By a 249-to-183 vote, the House has cleared an energy bill that is similar to legislation that failed the Senate last year. The Senate is expected to vote on a new energy bill in May.
The House bill holds a strong tilt to traditional energy providers over companies using renewable or other nonfossil, nonnuclear energy sources. And it carries several provisions that have generated sharp divisions in Congress. In particular, one provision gives liability protection to makers of methyl tert-butyl ether (MTBE), a gasoline additive responsible for contaminating groundwater aquifers in 29 states.
Opponents of the House legislation say the MTBE provisions would require states and municipalities to pick up the estimated $29 billion water cleanup tab. These liability provisions killed last year's energy bill in the Senate, and in the House, the MTBE language passed by only six votes.
Other contentious sections of the House energy bill allow oil and gas drilling in the Arctic National Wildlife Refuge, give the federal government primary authority to approve liquefied natural gas terminals, and provide economic incentives to companies building new gasoline refineries in poor communities.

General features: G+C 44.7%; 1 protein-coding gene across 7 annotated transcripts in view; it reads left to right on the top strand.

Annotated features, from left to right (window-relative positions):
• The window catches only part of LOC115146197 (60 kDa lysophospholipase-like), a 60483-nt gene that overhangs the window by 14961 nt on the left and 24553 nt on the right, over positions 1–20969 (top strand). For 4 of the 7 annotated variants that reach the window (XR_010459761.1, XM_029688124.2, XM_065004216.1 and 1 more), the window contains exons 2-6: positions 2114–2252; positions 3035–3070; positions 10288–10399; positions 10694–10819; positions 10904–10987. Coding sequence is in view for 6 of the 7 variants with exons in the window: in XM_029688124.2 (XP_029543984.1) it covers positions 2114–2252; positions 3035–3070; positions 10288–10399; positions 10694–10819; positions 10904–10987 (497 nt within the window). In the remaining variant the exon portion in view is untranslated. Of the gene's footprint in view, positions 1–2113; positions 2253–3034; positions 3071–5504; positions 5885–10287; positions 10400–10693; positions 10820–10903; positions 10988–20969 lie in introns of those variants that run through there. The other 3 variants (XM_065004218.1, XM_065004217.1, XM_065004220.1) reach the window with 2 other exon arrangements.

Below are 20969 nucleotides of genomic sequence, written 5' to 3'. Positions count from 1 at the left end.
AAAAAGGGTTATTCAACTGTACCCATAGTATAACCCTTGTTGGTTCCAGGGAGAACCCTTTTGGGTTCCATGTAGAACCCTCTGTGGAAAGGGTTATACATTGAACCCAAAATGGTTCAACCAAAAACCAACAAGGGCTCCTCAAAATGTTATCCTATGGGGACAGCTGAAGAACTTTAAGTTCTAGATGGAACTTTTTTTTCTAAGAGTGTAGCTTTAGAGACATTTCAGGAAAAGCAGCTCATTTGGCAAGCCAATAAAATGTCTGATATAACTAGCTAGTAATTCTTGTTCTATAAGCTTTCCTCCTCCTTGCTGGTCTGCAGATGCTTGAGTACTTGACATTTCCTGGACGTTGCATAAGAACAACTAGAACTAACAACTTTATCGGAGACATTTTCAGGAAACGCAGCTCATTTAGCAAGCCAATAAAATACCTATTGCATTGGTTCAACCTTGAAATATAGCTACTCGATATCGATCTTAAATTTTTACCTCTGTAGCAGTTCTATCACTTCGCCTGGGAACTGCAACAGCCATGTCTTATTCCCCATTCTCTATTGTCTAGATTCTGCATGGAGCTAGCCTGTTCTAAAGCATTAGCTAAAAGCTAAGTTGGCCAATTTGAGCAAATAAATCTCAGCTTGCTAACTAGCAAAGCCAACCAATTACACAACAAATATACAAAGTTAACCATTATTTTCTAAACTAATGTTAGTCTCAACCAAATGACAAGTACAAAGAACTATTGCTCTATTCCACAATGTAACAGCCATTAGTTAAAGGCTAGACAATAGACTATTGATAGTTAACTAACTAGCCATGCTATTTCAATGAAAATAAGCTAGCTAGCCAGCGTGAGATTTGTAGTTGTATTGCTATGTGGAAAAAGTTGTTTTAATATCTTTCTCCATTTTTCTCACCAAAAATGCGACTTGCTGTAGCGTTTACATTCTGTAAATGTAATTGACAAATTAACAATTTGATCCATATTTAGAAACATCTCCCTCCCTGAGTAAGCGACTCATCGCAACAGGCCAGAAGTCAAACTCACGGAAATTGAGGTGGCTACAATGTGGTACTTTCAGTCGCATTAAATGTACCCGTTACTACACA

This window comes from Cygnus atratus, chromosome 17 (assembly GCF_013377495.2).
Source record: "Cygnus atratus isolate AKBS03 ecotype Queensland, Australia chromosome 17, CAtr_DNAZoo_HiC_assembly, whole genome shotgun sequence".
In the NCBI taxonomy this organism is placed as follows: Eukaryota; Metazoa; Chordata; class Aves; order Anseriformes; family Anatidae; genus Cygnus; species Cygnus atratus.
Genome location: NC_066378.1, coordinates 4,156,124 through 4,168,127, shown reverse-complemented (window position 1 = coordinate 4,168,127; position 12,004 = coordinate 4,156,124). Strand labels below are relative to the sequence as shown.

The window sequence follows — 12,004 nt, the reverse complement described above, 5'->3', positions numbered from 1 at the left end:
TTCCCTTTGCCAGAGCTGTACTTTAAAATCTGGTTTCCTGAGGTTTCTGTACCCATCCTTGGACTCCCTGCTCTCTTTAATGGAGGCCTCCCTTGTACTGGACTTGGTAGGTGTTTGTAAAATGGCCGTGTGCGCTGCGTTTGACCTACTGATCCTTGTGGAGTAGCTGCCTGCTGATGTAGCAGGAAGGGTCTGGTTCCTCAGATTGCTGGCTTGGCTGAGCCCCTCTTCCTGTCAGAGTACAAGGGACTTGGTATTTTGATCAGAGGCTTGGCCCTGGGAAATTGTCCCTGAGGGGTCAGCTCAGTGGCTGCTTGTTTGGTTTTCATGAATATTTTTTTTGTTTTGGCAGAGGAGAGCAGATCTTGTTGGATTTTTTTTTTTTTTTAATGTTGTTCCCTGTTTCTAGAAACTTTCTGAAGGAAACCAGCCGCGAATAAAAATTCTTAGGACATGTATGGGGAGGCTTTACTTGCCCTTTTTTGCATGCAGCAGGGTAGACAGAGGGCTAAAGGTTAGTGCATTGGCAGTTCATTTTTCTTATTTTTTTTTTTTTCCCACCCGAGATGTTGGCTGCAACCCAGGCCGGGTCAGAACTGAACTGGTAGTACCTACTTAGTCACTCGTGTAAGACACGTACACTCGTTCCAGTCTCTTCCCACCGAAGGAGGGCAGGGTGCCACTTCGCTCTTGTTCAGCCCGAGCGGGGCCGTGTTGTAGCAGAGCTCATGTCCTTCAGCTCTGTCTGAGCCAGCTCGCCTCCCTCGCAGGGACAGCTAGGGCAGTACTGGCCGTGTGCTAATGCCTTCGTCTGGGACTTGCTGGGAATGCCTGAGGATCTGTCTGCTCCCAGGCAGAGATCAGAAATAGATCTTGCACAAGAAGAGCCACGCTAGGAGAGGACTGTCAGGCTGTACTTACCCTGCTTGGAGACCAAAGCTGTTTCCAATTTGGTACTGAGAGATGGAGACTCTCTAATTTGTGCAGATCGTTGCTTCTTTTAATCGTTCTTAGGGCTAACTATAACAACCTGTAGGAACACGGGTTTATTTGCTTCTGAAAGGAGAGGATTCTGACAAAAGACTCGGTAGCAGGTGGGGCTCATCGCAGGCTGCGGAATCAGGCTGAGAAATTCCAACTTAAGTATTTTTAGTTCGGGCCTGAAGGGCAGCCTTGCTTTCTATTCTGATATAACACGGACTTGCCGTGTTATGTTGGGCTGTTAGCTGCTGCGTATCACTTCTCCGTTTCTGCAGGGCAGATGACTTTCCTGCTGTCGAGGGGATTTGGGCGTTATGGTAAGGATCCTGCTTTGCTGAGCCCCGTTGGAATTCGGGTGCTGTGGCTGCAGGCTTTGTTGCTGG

The legislation offers up to $12 billion in tax breaks over 10 years, and billions more in funding for a variety of federal energy R&D programs sprinkled throughout the bill. The Bush Administration has sought an energy bill with a total cap of $6.7 billion but supports the House bill. The President is pushing Congress to approve an energy bill before the August recess and last week sketched out issues the Administration wants to see addressed in a final package.